Government Campaign to Coerce Defections to Ruling Party
(New York) - Politically motivated criminal charges against at least three opposition party officials are part of a ruling party campaign to weaken political rivals prior to national elections in July 2008, Human Rights Watch said today.
The authorities last week arrested Tuot Saron, an official of the opposition Sam Rainsy Party (SRP), and sought the arrest of at least two other SRP officials. Human Rights Watch fears that additional SRP officials may also be arrested imminently.
“Dubious arrests of opposition officials months ahead of an election should set alarm bells ringing,” said Brad Adams, Asia director at Human Rights Watch. “This divide-and-conquer strategy is a well-known tactic of Prime Minister Hun Sen to subdue his opponents.”
On March 17, Hun Sen, who is also vice-chairman of the ruling Cambodian People’s Party (CPP), gave a speech blasting the SRP for being a “dictatorial party” and for allegedly intimidating former SRP members who had defected to the CPP. He claimed that SRP officials in Kompong Thom province had forcibly detained a party activist to try to prevent her from defecting to the CPP.
During the speech, Hun Sen declared that an investigation into the matter would be led by Sok Pheng, a former SRP parliamentarian for Kampong Thom who defected to the CPP last month and was rewarded with an appointment as a government adviser.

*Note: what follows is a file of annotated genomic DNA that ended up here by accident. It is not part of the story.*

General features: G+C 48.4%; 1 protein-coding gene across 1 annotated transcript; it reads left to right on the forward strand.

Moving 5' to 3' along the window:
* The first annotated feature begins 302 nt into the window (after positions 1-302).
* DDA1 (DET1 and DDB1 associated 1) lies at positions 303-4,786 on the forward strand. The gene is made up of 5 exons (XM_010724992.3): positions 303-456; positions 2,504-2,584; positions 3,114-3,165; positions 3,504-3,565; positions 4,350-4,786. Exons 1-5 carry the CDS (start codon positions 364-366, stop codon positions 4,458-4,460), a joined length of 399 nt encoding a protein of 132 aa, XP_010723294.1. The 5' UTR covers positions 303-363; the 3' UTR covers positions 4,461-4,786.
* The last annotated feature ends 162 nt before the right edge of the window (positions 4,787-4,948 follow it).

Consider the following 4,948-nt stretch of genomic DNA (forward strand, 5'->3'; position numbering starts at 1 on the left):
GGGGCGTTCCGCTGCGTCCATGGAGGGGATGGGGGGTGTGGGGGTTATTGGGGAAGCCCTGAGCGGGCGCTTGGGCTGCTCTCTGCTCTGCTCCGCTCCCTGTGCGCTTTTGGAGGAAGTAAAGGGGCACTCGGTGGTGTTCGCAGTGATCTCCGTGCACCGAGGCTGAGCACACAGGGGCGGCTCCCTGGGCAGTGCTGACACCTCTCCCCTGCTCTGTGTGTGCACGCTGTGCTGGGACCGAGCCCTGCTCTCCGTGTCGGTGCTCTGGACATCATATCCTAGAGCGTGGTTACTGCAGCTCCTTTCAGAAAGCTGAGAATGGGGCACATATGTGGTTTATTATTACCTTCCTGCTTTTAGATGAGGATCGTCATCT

On March 18, police arrested Tuot Saron, a SRP commune chief in Kampong Thom province, and announced that they were also planning to arrest two of his party colleagues. After being detained for a day and a half by police, Tuot Saron was transferred to court, where he was charged with being an accomplice to the illegal confinement of the party activist, and sent to pre-trial detention at Kompong Thom prison.
“The CPP orchestrated the criminal charges against Tuot Saron, and the Cambodian police and courts are doing what they do best – taking their cue from the top,” said Adams. “There’s no pretense of an independent justice system when the prime minister publicly accuses the opposition party of committing crimes, and appoints his own person – a government advisor with no law enforcement jurisdiction – to ‘investigate.’”
Human Rights Watch believes the criminal charges are part of a concerted government campaign to coerce SRP members to defect to the CPP and punish those who refuse to do so, with the intention to split and weaken the opposition party before the national elections.
In recent months, Hun Sen has publicly offered paid government advisory positions to any senior SRP officials who defect to the CPP, and he has denounced critics who point out that he is advancing his own political interests by misusing government money to pay for such inducements. His party has also tried to intimidate and coerce SRP members to switch allegiances.
The CPP has a history of using its control of the government to engineer internal splits within other political parties, including the fracturing and eventual demise of the Buddhist Liberal Democratic Party in the 1990s and, more recently, a major split within the CPP’s government coalition partner, FUNCINPEC. The SRP has faced similar pressure in the past by the CPP to split.
Politically motivated criminal charges have also long been a weapon of choice of the CPP against its political foes. This includes the one-year imprisonment of SRP parliamentarian Cheam Channy, convicted in a show trial in 2005 on unsubstantiated charges of creating a rebel army, and the conviction of party leader Sam Rainsy the same year for allegedly defaming government leaders.
“For those who follow Cambodian politics, this is déjà vu,” said Adams. “Diplomats and donors should speak out now and not wait to learn the hard way how rights are violated by the government in each election cycle.”